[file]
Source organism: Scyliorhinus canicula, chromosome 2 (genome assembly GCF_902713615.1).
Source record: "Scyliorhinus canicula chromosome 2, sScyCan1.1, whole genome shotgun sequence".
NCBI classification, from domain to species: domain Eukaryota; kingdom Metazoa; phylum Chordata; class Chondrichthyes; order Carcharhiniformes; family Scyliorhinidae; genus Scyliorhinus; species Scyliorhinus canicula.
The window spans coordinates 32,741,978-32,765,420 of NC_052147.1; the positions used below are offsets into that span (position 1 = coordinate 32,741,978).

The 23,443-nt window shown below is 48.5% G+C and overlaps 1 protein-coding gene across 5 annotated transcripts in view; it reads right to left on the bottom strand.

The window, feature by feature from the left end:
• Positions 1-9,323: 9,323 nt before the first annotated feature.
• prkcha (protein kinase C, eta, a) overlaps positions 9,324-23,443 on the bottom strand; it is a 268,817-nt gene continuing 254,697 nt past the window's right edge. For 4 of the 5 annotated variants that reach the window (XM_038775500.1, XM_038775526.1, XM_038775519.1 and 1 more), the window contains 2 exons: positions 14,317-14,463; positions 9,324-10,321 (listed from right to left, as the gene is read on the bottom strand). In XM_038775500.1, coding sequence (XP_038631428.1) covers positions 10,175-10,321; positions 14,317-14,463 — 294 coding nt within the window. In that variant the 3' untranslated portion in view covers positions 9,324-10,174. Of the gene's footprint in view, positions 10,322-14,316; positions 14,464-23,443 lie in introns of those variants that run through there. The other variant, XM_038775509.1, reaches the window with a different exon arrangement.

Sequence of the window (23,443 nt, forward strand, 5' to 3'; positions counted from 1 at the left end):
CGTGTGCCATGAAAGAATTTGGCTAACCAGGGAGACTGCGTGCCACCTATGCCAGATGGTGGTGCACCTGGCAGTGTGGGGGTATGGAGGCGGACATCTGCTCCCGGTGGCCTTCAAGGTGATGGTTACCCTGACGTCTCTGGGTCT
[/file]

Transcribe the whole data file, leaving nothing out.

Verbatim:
Source organism: Scyliorhinus canicula, chromosome 2 (genome assembly GCF_902713615.1).
Source record: "Scyliorhinus canicula chromosome 2, sScyCan1.1, whole genome shotgun sequence".
NCBI classification, from domain to species: domain Eukaryota; kingdom Metazoa; phylum Chordata; class Chondrichthyes; order Carcharhiniformes; family Scyliorhinidae; genus Scyliorhinus; species Scyliorhinus canicula.
The window spans coordinates 32,741,978-32,765,420 of NC_052147.1; the positions used below are offsets into that span (position 1 = coordinate 32,741,978).

The 23,443-nt window shown below is 48.5% G+C and overlaps 1 protein-coding gene across 5 annotated transcripts in view; it reads right to left on the bottom strand.

The window, feature by feature from the left end:
• Positions 1-9,323: 9,323 nt before the first annotated feature.
• prkcha (protein kinase C, eta, a) overlaps positions 9,324-23,443 on the bottom strand; it is a 268,817-nt gene continuing 254,697 nt past the window's right edge. For 4 of the 5 annotated variants that reach the window (XM_038775500.1, XM_038775526.1, XM_038775519.1 and 1 more), the window contains 2 exons: positions 14,317-14,463; positions 9,324-10,321 (listed from right to left, as the gene is read on the bottom strand). In XM_038775500.1, coding sequence (XP_038631428.1) covers positions 10,175-10,321; positions 14,317-14,463 — 294 coding nt within the window. In that variant the 3' untranslated portion in view covers positions 9,324-10,174. Of the gene's footprint in view, positions 10,322-14,316; positions 14,464-23,443 lie in introns of those variants that run through there. The other variant, XM_038775509.1, reaches the window with a different exon arrangement.

Sequence of the window (23,443 nt, forward strand, 5' to 3'; positions counted from 1 at the left end):
CGTGTGCCATGAAAGAATTTGGCTAACCAGGGAGACTGCGTGCCACCTATGCCAGATGGTGGTGCACCTGGCAGTGTGGGGGTATGGAGGCGGACATCTGCTCCCGGTGGCCTTCAAGGTGATGGTTACCCTGACGTCTCTGGGTCT